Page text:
Here we are in the middle of 2016 and the cybercrime wave that has been the hot topic for more than two years continues to rumble on. We are in fact in a bizarre situation where we, as well as commercial competitors, have cybercriminals competing with us. The competition in this case is for data, an item that straddles all industry sectors. Cybercriminals make a lot of money from the data they compromise. It is estimated that currently, cybercrime is costing the global economy around $450 billion annually. Some, like Juniper Research, are predicting those costs will spiral to around $2 trillion by 2019. Once you start describing losses in the trillions, rather than billions, you know you really do need to take stock. Analysts, HPS, have shown that cybercrime is truly a globally competitive business, comparing it to the likes of Apple and Microsoft in terms of revenue generation. Cybercrime is a formidable and successful competitor in today’s data stakes.
With a business model this effective, cybercrime is set to continue as a major threat to normal business operations. Changes in the threat landscape, such as models enabling cybercrime, like ‘Malware as a Service (MaaS)’, make this onslaught of attacks even more likely. We are left with no option but to take this all very seriously. It’s too bad though that the old methods of defense, like anti-virus software, are showing cracks in their armor. With anti-virus vendors like Symantec stating that anti-virus software is only effective against 45% of viruses. We need to move to a new paradigm in our approach to mitigation of cyber threats – the war against cybercrime is now about a simple concept…awareness.
The Biggest Threat is You
Any type of crime, be it real world or digital, has an element of human behavior about it. One of the world’s most famous scams, the Ponzi Scheme, carried out back in 1920 was based on the basic human behavior to accumulate resources – in this case, lots of money. Today, cybercriminal scams also focus on human behavior to elicit knee-jerk reactions. Phishing, a technique based on social engineering, which encourages its target to perform an action that benefits the cybercriminal, is the most successful vector for cybercrime according to a report by Phishlabs. And in 2016 this continues to be the case with the first quarter of 2016 seeing an increase of 250% in phishing attacks. Phishing is a perfect example of the use of human behavior to exact an outcome. Phishing comes in a myriad of forms, morphing into new ones as older ones become recognizable and less effective. The reason why this method is so successful, with SANS Institute, estimating that phishing is behind 95% of all security breaches, is because the successful cybercriminal uses their knowledge of how we tick as much as they use software code. What this means for us, as business owners, IT staff and company employees, is that we need to be much more aware when it comes to security, especially cyber. With the type of cyber-threat climate we face today, we cannot rely solely on technology to get us out of sticky cyber-situations.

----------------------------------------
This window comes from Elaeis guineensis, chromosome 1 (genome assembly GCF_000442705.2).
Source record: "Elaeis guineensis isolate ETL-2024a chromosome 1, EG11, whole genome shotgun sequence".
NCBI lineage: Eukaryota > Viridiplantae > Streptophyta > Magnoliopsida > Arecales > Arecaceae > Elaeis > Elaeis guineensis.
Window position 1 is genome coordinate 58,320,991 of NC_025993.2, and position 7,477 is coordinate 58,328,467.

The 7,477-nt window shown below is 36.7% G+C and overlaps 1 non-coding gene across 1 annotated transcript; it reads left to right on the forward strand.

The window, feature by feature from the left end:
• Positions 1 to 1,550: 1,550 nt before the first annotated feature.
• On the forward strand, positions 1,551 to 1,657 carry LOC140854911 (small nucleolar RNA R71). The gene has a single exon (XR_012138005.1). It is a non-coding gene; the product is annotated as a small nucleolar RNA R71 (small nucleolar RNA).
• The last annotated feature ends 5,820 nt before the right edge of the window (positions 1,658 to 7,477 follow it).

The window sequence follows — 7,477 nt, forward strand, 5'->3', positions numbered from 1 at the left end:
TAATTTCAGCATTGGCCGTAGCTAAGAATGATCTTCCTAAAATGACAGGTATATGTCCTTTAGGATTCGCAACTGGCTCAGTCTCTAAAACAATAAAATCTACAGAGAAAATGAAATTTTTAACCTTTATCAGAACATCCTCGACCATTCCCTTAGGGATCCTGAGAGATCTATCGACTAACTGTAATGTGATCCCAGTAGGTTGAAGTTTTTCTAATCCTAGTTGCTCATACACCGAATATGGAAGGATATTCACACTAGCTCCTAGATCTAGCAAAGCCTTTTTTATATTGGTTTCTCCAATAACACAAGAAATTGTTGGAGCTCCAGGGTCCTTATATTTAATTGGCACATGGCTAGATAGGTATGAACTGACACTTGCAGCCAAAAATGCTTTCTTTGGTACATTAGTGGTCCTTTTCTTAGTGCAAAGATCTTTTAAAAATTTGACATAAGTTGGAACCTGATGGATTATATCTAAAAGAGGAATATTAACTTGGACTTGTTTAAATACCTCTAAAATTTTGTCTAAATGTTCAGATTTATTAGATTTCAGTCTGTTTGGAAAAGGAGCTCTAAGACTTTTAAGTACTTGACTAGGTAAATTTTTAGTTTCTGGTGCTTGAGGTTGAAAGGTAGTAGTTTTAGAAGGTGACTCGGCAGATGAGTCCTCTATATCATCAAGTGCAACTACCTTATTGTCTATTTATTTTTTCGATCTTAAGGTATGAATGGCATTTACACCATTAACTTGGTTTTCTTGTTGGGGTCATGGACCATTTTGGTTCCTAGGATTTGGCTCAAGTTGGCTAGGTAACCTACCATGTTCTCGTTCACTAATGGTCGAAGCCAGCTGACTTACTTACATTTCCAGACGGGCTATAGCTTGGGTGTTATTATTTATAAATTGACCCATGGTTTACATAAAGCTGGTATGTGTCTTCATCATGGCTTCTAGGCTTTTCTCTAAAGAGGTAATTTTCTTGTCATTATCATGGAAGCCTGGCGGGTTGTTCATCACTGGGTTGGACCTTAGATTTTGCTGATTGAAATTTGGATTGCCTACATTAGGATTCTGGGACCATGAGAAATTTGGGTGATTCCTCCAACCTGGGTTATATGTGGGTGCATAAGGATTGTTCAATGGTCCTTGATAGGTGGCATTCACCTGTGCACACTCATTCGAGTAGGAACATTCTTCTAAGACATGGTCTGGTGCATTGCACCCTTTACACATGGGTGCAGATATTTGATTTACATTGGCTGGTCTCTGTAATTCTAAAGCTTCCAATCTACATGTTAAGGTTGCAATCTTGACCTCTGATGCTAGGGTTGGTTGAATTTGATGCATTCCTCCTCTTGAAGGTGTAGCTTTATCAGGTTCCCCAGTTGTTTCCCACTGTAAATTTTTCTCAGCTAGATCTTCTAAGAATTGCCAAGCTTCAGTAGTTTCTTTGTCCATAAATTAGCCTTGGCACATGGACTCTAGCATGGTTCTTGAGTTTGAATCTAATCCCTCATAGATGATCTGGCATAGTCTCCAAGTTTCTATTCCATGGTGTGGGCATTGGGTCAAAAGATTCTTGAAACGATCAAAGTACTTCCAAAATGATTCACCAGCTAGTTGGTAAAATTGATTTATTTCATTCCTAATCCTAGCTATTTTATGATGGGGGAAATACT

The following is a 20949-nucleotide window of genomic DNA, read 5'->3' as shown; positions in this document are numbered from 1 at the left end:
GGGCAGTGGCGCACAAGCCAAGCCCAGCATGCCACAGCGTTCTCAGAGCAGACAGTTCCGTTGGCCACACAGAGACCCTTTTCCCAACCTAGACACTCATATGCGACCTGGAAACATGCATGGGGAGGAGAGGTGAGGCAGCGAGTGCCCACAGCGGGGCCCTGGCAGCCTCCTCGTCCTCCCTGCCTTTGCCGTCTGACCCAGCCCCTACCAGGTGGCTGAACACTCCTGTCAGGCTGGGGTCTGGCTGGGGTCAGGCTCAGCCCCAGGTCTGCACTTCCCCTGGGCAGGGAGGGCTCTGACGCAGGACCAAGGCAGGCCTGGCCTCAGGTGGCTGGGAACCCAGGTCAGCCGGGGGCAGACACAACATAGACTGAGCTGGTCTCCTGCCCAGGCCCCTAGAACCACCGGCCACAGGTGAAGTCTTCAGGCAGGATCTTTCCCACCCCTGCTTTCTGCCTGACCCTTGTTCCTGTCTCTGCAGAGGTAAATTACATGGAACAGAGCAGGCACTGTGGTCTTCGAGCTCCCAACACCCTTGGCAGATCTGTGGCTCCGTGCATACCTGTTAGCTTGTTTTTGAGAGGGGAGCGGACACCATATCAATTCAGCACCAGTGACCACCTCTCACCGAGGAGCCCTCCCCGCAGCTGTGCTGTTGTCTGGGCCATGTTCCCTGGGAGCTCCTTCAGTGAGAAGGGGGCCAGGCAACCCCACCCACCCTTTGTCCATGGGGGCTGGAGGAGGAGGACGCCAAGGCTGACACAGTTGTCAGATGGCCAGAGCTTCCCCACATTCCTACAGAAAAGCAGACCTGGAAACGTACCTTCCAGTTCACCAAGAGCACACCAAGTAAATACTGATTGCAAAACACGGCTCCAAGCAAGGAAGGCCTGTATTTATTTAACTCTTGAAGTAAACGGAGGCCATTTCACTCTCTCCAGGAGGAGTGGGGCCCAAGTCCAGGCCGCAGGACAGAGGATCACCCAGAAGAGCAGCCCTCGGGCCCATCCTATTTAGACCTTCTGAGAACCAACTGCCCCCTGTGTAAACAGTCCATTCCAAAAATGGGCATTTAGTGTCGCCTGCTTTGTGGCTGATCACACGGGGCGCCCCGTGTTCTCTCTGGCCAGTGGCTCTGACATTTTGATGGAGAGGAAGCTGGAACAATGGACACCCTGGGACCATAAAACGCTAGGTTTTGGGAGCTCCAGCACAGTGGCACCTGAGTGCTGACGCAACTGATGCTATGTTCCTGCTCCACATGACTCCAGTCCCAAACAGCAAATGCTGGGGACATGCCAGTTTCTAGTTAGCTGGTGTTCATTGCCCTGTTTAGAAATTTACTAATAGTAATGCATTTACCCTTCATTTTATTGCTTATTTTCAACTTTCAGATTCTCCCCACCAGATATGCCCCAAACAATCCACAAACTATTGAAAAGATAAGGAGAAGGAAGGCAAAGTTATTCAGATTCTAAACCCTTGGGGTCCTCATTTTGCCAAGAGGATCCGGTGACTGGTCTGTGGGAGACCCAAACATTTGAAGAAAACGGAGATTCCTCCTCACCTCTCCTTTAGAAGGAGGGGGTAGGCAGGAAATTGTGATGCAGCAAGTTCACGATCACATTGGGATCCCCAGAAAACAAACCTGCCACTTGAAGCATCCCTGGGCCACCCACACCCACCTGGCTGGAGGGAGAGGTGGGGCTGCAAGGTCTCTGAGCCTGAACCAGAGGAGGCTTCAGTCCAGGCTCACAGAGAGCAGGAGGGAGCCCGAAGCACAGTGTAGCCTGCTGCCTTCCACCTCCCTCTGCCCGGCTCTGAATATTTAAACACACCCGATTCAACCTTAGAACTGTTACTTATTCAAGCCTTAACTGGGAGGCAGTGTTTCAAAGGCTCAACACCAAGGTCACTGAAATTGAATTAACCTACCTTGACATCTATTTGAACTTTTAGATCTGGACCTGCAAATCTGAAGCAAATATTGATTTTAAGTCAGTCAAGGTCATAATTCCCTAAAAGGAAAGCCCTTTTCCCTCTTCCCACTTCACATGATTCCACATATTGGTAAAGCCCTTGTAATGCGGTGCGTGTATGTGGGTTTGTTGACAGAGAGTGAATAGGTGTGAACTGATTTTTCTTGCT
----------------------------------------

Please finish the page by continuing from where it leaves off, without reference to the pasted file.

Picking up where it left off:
Being Security Aware
Being security aware is about creating a culture of security within an organization. In practice this will require everyone, from the board, to the IT department, to the sales team, out into your extended third party vendor system, to understand the implications of the modern cyber security threat.
Security awareness includes understanding the security requirements and impact of common standards and compliance, such as HIPPA and PCI-DSS. However, security awareness is much more than just complying with laws. Security awareness is about knowledge and understanding of what the threat landscape has in store for us, and the techniques used against our organization and ourselves. To be security aware you need to:
1. Know the types of attacks being targeted at your specific industry area (check out our industry series covering six industry sectors, and the types and levels of cybercrime they experience)
2. Use this knowledge to setup the best type of security awareness program to put in place in your company
3. Use special programs, like phishing awareness to train your staff and extended vendor ecosystem in what a phishing campaign will look like. This can include creating mock phishing attacks. Metrics from these mock attacks can also help you to understand where in the organization to concentrate security awareness training on.
4. Recognize that security awareness is an ongoing activity. Cybercrime is not a static practice; it morphs and changes to optimize better outcomes. The fact that cybercrime revenue is up there with the most successful companies in the world is a testament to the cyber criminal’s continuous improvement of their business models.
Being mindful of the benefits of security awareness is a modern way of tackling cyber crime. It allows us to form a concentrated defense system, utilizing the very thing that cybercriminals rely on to bring about a breach – ourselves.